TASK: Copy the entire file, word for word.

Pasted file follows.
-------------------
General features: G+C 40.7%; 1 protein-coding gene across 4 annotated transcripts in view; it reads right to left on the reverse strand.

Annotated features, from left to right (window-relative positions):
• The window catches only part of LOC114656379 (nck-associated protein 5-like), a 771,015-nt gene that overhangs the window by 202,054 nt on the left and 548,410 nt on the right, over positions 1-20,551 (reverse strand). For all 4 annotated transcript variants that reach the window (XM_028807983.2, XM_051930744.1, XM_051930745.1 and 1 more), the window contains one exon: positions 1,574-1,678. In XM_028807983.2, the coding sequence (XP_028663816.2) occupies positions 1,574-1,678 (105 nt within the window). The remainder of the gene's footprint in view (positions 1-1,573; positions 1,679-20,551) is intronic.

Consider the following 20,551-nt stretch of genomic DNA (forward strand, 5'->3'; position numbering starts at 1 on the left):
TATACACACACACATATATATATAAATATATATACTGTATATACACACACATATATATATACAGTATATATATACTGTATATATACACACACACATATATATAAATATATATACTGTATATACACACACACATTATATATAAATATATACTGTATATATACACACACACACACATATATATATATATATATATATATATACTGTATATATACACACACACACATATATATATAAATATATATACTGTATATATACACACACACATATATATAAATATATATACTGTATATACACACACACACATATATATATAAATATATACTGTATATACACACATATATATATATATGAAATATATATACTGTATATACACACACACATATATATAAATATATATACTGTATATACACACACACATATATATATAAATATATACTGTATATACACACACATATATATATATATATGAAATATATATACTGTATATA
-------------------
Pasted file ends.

General features: G+C 40.7%; 1 protein-coding gene across 4 annotated transcripts in view; it reads right to left on the reverse strand.

Annotated features, from left to right (window-relative positions):
• The window catches only part of LOC114656379 (nck-associated protein 5-like), a 771,015-nt gene that overhangs the window by 202,054 nt on the left and 548,410 nt on the right, over positions 1-20,551 (reverse strand). For all 4 annotated transcript variants that reach the window (XM_028807983.2, XM_051930744.1, XM_051930745.1 and 1 more), the window contains one exon: positions 1,574-1,678. In XM_028807983.2, the coding sequence (XP_028663816.2) occupies positions 1,574-1,678 (105 nt within the window). The remainder of the gene's footprint in view (positions 1-1,573; positions 1,679-20,551) is intronic.

Consider the following 20,551-nt stretch of genomic DNA (forward strand, 5'->3'; position numbering starts at 1 on the left):
TATACACACACACATATATATATAAATATATATACTGTATATACACACACATATATATATACAGTATATATATACTGTATATATACACACACACATATATATAAATATATATACTGTATATACACACACACATTATATATAAATATATACTGTATATATACACACACACACACATATATATATATATATATATATATATACTGTATATATACACACACACACATATATATATAAATATATATACTGTATATATACACACACACATATATATAAATATATATACTGTATATACACACACACACATATATATATAAATATATACTGTATATACACACATATATATATATATGAAATATATATACTGTATATACACACACACATATATATAAATATATATACTGTATATACACACACACATATATATATAAATATATACTGTATATACACACACATATATATATATATATGAAATATATATACTGTATATA